Come tomorrow night the sweet sounds of steel pan rhythm and the entertaining lyrics of calypso are expected to explode into a music fiesta at the National Cultural Centre when the first ever Calypso and Steel Pan Showcase 2007 will be staged.
The event, which is being staged by the Calypsonian and Panist Action Network, is touted as one which will be unforgettable and will cater for those who crave a “different kind of entertainment than the normal everyday ones.”
According to the well known calypsonian ‘Young’ Bill Rogers, who is organising the event along with Eddie Rockliffe, leader of the Yoruba Singers Band, and Oscar Hall, persons would not be disappointed if they chose the cultural centre on Sunday night to provide their entertainment.
“I will encourage everyone to come out and be entertained; you would not be disappointed. This is for the young and the old and for those who are fed up of the reggae, hip hop, dub and other kinds of music that are being provided for entertainment now. They must come out tomorrow night,” Rogers told The Scene.
The line-up for the event is certainly impressive as all the well known personalities in the two music genres will be putting their talent on show, giving credence to Rogers’ promise that “it would be an event that you wouldn’t forget.”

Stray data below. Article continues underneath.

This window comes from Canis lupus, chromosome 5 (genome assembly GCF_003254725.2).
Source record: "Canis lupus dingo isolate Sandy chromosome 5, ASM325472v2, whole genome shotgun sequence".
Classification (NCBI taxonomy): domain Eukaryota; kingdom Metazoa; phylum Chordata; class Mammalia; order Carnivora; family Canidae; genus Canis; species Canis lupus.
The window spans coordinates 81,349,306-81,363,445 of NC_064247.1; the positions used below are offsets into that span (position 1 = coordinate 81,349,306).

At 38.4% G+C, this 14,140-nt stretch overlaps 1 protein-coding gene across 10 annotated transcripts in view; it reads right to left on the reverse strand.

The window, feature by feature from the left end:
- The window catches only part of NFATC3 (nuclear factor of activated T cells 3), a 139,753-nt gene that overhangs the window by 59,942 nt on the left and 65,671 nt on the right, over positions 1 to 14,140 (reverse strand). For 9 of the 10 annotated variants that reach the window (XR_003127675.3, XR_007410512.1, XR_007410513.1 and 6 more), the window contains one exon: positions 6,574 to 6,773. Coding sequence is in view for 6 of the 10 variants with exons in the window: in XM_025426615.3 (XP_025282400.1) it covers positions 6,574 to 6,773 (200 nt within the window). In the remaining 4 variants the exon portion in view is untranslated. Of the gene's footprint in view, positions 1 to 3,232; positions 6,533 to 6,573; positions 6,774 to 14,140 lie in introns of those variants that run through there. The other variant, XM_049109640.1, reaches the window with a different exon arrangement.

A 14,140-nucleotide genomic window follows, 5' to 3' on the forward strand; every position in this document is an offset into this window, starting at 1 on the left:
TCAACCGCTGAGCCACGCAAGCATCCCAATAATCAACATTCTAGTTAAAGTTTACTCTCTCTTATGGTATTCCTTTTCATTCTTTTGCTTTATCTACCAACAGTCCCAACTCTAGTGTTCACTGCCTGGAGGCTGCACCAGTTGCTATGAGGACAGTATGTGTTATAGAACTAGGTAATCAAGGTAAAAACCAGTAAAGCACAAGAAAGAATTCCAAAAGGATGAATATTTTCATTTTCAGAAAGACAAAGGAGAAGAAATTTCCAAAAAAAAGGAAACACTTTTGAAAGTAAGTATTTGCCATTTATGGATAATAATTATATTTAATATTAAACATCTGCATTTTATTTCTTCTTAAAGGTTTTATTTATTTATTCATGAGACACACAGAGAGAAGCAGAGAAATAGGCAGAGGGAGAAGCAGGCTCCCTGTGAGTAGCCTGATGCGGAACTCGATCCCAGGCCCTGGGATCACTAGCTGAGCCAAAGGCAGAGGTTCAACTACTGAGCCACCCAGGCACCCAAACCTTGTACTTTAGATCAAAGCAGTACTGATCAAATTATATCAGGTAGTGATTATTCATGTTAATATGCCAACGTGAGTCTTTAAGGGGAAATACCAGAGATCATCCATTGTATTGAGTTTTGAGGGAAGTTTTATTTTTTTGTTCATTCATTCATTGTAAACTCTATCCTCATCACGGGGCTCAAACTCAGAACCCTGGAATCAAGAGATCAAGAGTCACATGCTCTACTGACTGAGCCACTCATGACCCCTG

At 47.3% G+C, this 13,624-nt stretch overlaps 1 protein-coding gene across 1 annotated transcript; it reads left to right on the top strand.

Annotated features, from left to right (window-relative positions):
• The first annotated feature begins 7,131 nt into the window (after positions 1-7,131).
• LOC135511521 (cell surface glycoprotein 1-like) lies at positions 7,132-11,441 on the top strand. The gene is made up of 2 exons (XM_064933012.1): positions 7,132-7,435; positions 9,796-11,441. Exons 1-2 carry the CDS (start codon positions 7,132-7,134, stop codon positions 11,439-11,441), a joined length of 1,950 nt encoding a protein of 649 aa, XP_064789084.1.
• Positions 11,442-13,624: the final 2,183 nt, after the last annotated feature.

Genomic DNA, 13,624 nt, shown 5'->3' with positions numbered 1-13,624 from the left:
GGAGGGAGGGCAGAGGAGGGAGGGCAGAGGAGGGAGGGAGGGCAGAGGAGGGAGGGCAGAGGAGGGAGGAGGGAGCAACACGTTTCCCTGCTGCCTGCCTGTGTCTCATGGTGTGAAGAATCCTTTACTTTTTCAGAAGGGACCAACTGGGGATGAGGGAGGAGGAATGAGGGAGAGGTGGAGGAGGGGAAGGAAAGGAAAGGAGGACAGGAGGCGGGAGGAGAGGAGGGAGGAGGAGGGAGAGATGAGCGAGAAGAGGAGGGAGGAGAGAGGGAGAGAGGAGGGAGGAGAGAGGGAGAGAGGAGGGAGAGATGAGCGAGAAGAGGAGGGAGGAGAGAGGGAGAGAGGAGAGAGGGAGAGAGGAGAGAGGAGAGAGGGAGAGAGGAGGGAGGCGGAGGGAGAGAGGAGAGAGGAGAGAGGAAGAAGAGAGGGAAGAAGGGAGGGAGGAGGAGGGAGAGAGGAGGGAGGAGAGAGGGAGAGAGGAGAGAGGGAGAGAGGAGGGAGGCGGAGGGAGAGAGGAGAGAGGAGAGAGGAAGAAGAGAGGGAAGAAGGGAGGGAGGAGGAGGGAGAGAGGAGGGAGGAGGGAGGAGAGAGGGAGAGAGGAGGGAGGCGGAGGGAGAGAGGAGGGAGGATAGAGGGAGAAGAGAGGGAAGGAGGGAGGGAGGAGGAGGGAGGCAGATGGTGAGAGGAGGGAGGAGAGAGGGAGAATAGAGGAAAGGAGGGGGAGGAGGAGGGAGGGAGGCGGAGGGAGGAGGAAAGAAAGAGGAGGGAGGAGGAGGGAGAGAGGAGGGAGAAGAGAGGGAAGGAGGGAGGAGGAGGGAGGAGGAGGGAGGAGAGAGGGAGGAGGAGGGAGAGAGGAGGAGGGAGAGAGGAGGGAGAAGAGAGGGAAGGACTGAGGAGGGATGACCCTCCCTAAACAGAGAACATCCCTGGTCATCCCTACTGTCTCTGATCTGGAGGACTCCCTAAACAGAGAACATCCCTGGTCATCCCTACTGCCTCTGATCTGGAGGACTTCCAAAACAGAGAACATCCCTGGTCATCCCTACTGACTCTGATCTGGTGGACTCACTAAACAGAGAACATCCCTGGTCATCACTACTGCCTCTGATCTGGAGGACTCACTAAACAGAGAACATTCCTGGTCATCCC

On show would be the likes of Rogers himself, the Mighty Rebel, Ras Marcus, Winfield James, the Mighty Vijay and Lord Canary, among others, who will be doing their thing by belting out their calypso hits, while on the steel pan end the audience will be entertained by the Roy Geddes Steel Orchestra, Colgrain Whyte, Michael Smith and the Pan Group Steel Orchestra. The Yoruba Singers will be the band for the night.
Rogers said they are hoping to make the event an annual one since currently the two genres are only popular around Mashramani time, and they are also hoping to make them part of the everyday Guyanese musical intake. He also said that the event can be viewed as a prelude to CARIFESTA, set for August next year, as well as Mashramani. “The two art forms are not very popular throughout the year, and that should not be, as they can be viewed as home grown